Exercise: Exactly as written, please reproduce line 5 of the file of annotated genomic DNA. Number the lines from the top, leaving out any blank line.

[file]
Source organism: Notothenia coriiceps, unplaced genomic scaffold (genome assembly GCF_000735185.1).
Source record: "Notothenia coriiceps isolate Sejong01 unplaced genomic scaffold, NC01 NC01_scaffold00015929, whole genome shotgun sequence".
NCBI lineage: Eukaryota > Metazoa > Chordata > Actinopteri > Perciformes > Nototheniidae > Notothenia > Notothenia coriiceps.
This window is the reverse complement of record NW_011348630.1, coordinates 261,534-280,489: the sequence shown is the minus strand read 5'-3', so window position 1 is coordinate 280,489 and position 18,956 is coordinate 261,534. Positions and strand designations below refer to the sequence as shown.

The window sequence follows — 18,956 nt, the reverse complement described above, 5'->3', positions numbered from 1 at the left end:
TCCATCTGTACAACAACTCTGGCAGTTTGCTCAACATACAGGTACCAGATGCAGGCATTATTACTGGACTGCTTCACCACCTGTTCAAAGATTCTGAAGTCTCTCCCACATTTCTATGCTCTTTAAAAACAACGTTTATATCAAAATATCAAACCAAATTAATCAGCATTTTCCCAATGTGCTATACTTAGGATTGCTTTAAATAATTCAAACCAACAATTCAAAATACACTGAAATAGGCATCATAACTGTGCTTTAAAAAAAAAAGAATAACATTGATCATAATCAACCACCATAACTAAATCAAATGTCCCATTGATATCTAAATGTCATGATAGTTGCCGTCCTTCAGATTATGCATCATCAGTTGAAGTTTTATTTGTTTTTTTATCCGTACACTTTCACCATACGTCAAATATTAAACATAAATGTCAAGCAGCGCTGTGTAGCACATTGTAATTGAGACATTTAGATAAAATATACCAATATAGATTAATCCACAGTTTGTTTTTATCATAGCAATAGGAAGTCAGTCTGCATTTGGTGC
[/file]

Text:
The window sequence follows — 18,956 nt, the reverse complement described above, 5'->3', positions numbered from 1 at the left end: